At home management

Home remedies for toothaches can help temporarily alleviate the pain if it is mild. But if you’re having an unbearable toothache that is rated a 8+ out of 10 on the pain scale, you need to see a dentist for treatment. That is unmanageable at home.

Nonetheless, here are some at home remedies to try for mild tooth pain.

OTC medication

Over the counter painkillers and topical numbing gels can help alleviate your toothache.

  • Painkillers – ibuprofen, acetaminophen, aspirin, naproxen, etc.
  • Numbing gels – orajel and anbesol.

However, did you know that combining ibuprofen and acetaminophen provides a synergistic pain alleviation effect? That is essentially what is in advil dual action.

Saltwater rinse

Salt is a proven natural antiseptic. Rinsing with warm saltwater can reduce inflammation, expedite healing in your mouth and provide pain relief.

How to use:

  1. Mix 1/2 teaspoon of salt into 4 ounces of warm water.
  2. Swish for 30 seconds, and then spit it out.

Hydrogen peroxide rinse

Hydrogen peroxide is a very potent antiseptic, even more so than salt. A diluted rinse with this little brown bottle can eliminate half of the bacteria in just 15 seconds.

How to use:

  1. Mix half peroxide with half water in 1:1 ratio.
  2. Swish for 30 seconds and then spit out.

Please do not rinse with hydrogen peroxide at full strength because it can burn your mouth. For your own safety, just remember to always dilute and never swallow.

Cold compress

Applying a cold compress to the affected area helps to numb the area for pain alleviation and also reduce inflammatory swelling. You can wrap a bag of ice or frozen veggies in a clean towel, and then hold it against your outside jaw for about 20 minutes. Repeat several times a day.

Essential oils

Believe it or not but most essential oils do have analgesic properties, which means it can help numb the pain. Some even have antibacterial properties.

  • Clove oil
  • Tea tree oil
  • Basil oil
  • Oregano oil
  • Peppermint oil

Other types of remedies

Aside from the commonly known home remedies, here are a couple of less common ones.

  • Willow bark – Contains salicin which is the predecessor to modern day aspirin.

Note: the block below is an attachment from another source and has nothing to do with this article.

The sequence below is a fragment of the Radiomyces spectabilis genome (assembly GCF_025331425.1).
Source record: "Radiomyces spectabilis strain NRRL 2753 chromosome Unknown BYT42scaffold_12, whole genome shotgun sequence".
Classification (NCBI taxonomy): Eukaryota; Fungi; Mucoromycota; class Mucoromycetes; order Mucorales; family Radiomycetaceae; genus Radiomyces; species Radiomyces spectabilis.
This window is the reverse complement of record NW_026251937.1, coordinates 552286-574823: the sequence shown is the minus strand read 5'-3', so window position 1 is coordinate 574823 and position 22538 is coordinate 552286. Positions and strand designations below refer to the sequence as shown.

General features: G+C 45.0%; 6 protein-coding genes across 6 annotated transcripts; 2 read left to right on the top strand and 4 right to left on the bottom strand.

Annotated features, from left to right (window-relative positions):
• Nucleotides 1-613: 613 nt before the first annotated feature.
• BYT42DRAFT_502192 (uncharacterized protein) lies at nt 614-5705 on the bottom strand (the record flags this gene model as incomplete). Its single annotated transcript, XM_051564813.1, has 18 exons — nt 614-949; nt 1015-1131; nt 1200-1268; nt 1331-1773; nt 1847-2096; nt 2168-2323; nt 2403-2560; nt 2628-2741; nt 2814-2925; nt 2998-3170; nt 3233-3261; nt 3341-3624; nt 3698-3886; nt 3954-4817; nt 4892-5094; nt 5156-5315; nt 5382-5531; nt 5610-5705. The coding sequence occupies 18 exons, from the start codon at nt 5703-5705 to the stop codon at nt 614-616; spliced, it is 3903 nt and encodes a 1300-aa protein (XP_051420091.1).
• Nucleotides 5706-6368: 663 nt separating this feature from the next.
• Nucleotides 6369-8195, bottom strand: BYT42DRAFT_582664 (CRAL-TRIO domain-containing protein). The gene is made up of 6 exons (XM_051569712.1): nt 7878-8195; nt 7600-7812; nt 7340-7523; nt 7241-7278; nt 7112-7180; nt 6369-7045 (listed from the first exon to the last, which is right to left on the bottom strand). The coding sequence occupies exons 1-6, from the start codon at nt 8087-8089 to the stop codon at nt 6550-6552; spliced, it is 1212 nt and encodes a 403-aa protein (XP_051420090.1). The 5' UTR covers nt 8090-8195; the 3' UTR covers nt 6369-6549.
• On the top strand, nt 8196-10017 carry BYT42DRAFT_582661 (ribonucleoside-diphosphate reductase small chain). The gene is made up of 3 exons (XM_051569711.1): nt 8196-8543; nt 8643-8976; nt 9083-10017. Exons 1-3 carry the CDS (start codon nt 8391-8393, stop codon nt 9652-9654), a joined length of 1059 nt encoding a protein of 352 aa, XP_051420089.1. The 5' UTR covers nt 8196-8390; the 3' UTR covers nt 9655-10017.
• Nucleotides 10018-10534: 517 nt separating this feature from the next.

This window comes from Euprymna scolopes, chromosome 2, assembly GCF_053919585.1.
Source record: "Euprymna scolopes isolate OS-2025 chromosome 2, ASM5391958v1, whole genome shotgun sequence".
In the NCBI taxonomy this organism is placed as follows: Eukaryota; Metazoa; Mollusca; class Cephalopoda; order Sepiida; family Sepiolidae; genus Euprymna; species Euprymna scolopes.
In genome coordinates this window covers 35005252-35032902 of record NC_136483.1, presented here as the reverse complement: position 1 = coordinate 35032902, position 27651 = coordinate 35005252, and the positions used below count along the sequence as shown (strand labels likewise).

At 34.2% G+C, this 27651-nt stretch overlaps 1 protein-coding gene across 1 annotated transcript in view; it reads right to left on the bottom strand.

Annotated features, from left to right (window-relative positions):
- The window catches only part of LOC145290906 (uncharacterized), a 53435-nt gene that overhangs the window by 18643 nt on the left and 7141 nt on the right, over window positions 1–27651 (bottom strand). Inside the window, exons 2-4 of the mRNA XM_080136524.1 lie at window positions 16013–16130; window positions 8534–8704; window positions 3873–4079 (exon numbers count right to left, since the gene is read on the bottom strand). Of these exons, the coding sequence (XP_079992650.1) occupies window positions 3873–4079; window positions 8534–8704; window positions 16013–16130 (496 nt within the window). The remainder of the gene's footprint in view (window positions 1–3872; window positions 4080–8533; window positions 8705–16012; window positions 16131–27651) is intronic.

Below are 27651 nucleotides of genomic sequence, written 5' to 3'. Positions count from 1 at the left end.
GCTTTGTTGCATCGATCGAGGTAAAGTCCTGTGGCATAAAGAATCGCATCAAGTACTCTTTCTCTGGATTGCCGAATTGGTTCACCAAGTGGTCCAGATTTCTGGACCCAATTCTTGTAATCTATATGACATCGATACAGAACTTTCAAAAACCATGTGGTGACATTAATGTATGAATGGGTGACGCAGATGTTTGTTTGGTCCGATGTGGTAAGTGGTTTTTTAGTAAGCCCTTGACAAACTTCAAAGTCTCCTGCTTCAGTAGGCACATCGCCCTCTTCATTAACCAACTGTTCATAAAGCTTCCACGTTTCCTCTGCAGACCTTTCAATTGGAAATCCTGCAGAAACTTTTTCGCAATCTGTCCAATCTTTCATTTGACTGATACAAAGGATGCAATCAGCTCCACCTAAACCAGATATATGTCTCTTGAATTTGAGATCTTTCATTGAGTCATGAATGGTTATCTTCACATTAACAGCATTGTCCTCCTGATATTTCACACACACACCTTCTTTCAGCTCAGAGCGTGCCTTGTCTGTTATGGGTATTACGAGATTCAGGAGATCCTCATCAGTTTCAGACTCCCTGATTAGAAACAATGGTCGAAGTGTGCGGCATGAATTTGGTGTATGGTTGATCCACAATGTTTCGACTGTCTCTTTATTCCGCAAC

• Toothache plant – Has a tingly numbing sensation when chewed on. It is exotic and you probably won’t find this!

There are other purported remedies but you should stay away from the dangerous ones.

  • Bleach
  • Gasoline
  • Brake fluid


There may be times where it is impossible to prevent a toothache but there are good practices which can reduce the chances of them occurring.

Best practices to reduce your risk:

  • Brush at least twice a day using a fluoride toothpaste and a soft-bristled toothbrush.
  • Floss between your teeth once a day.
  • Use a mouthwash after every meal.
  • Minimize your intake of sugary foods and drinks.
  • Visit your dentist biannually for exams and cleanings.
  • Inquire about possible sealants and fluoride treatments.

In our experience, those who frequently go to the dentist often have no problems or very mild problems. These typically require conservative and inexpensive treatment.

However, those who infrequently go to the dentist often have more complex problems that are often more expensive.

When should I see a dentist?

We at afterva, recommend seeing a dentist for all toothache severity which includes the mild ones to the most excruciating. Try to have it checked out and treated as soon as possible.

However, you should call a dentist right away if you experience:

  • A toothache that has not gone away after 2-3 days.
  • Swelling in your face, mouth, or jaw.
  • If you can’t open or close your mouth.
  • Pain that interrupts your daily activities or prevents you from sleeping.

Do I need to go to the ER?

You should head to your local emergency room if you have:

  • Swelling below your eye or a knot on your jaw.
  • Bleeding that won’t stop with applied pressure.
  • A fever over 101 degrees Fahrenheit (38.33 Celsius).
  • If your dentist is not open and you’re having excruciating pain.


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Long Island City, NY 11101

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If you're in NYC and in need of a dentist, our clinical dental practice, 1311 Jackson Ave Dental is accepting new patients.

Our purpose at afterva, is to encourage you to seek in person care with a doctor. It's not meant to be a substitute for medical advice.

A lot of nuances cannot be detected without an in-person clinical exam, which means it is near impossible to diagnose and treat virtually.